About the Author(s)

Lutho Mnyanda
Institute for the Study of English in Africa, Rhodes University, South Africa

Madeyandile Mbelani Email symbol
Institute for the Study of English in Africa, Rhodes University, South Africa


Mnyanda, L. & Mbelani, M., 2018, ‘Are we teaching critical digital literacy? Grade 9 learners’ practices of digital communication’, Reading & Writing 9(1), a188. https://doi.org/10.4102/rw.v9i1.188

Original Research

Are we teaching critical digital literacy? Grade 9 learners’ practices of digital communication

Lutho Mnyanda, Madeyandile Mbelani

Received: 11 Dec. 2017; Accepted: 31 May 2018; Published: 13 Sept. 2018

Copyright: © 2018. The Author(s). Licensee: AOSIS.
This is an Open Access article distributed under the terms of the Creative Commons Attribution License, which permits unrestricted use, distribution, and reproduction in any medium, provided the original work is properly cited.


South Africa’s communication landscape has changed and is still changing because many previously disadvantaged areas have benefitted from the construction of roads, provision of electricity and installation of satellites. As a result, many previously disadvantaged learners have access to digital media in their homes. In this article, we argue that the immersion of many learners in digital media at home advances literacy achievement. Drawing on insights from cultural historical activity theory and multimodal social semiotics, we discuss the nature of learners’ digital resources at home and how these resources could be meaningfully and critically used to advance literacy. Data were collected from Grade 9 learners in two King Williams Town schools in the form of questionnaires, focus group discussions, informal Facebook-Messenger conversations, one-on-one interviews with teachers and lesson observations. The analysis of data shows that many learners in this study are becoming digitally literate, irrespective of their socio-economic status or rural–urban location. However, digital literacy does not seem to be used as a base to advance literacy as advocated in the new curriculum and assessment policy statements.


The majority of post-apartheid South African learners struggle to achieve higher order cognitive levels in literacy as reported by the Progress International Reading Literacy Skills (Howie, van Staden, Tshele, Dowse & Zimmerman 2012). It is particularly troubling that there has been no improvement between the 2006 and 2011 PIRLS results (Howie et al. 2012). Towards the end of 2015, PIRLS tested learners with an innovation called ePIRLS, which involves an assessment of online reading, looking at how learners read, comprehend and interpret digital information. The 2012, 2013 and 2014 Annual National Assessment (ANA) diagnostic reports in Grade 9 English FAL examinations indicate that learners lack the basic skills to engage with advertisements and cartoons, namely identifying a target audience, interpreting a cartoon, as well as inferring meaning. Moreover, some South African researchers such as Leask-Smith (2009), Moodley (2013), Mbelani and Murray (2009), and Mbelani (2007, 2008, 2012a, 2012b, 2014) seem to agree that the socio-economic backgrounds of learners, lack of resources and poor pedagogical content knowledge of teachers all contribute to low literacy in South Africa. A close examination of PIRLS and ANA results and South African research on literacy (Leask-Smith 2009; Mbelani 2007; Moodley 2013) suggests a continuity of low literacy in South Africa.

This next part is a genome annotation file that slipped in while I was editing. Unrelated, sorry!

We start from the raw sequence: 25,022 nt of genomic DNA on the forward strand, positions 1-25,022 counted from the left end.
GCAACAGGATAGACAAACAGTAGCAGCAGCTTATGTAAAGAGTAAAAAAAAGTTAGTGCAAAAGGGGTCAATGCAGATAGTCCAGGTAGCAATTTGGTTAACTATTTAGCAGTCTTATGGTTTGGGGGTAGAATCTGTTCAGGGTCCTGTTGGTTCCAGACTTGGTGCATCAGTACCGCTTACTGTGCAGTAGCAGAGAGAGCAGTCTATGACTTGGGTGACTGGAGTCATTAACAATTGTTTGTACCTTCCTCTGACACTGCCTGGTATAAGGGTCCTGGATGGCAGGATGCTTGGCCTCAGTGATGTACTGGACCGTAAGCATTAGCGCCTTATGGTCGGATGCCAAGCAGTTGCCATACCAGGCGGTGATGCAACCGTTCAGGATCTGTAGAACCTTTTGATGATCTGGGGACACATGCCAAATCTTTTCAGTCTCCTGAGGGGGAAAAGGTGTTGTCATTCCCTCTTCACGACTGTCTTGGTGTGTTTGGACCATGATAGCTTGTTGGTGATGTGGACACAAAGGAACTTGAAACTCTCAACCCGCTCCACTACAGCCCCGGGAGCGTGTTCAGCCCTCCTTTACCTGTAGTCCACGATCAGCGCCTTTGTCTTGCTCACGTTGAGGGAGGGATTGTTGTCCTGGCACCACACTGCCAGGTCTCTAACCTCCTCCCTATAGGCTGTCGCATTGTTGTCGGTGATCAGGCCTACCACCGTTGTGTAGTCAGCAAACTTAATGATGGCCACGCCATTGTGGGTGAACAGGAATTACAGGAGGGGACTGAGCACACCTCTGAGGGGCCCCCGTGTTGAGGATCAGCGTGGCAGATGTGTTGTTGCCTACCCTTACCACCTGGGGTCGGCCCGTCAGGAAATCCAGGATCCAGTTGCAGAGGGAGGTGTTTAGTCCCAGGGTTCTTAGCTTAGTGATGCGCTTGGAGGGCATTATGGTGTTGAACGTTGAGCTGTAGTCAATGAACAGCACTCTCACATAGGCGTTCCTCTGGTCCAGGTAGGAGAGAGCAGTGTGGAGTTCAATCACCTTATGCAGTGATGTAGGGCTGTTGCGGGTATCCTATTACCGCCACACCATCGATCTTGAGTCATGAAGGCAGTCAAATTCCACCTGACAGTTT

However, none of the aforementioned reports and studies considered learners’ out-of-school literacy, especially digital literacy. Lemphane and Prinsloo (2014) researched digital literacy practices of two groups of children in the Western Cape province of South Africa, one group from an affluent suburb family and the other group from an ordinary township family. The results of their study illuminated that both children were engaged with digital literacy, but their engagement varied significantly and pointed to substantial social inequality. Oyedemi and Mogan (2018) documented negative effects of digital inequality of many first-year university students from rural areas. There is little research that has been conducted in South Africa to investigate learners’ out-of-school literacy and how English First Additional Language (EFAL) teachers could build on that out-of-school literacy to advance school literacy (Mnyanda 2017). It is for this reason that we argue that the majority of current South African learners are becoming highly proficient in out-of-school digital literacy irrespective of their socio-economic home background or rural–urban location. This article draws on insights from the cultural historical activity theory (CHAT), digital/visual/media literacy and empirical evidence gathered from a Grade 9 learners’ questionnaire, focus group discussion, informal Facebook conversations, one-on-one teachers’ interviews and lesson observations to support this argument. Specifically, we highlight the nature of digital resources that learners use out-of-school and how those resources are meaningfully and critically used.

Locating digital literacy within a changing landscape of literacy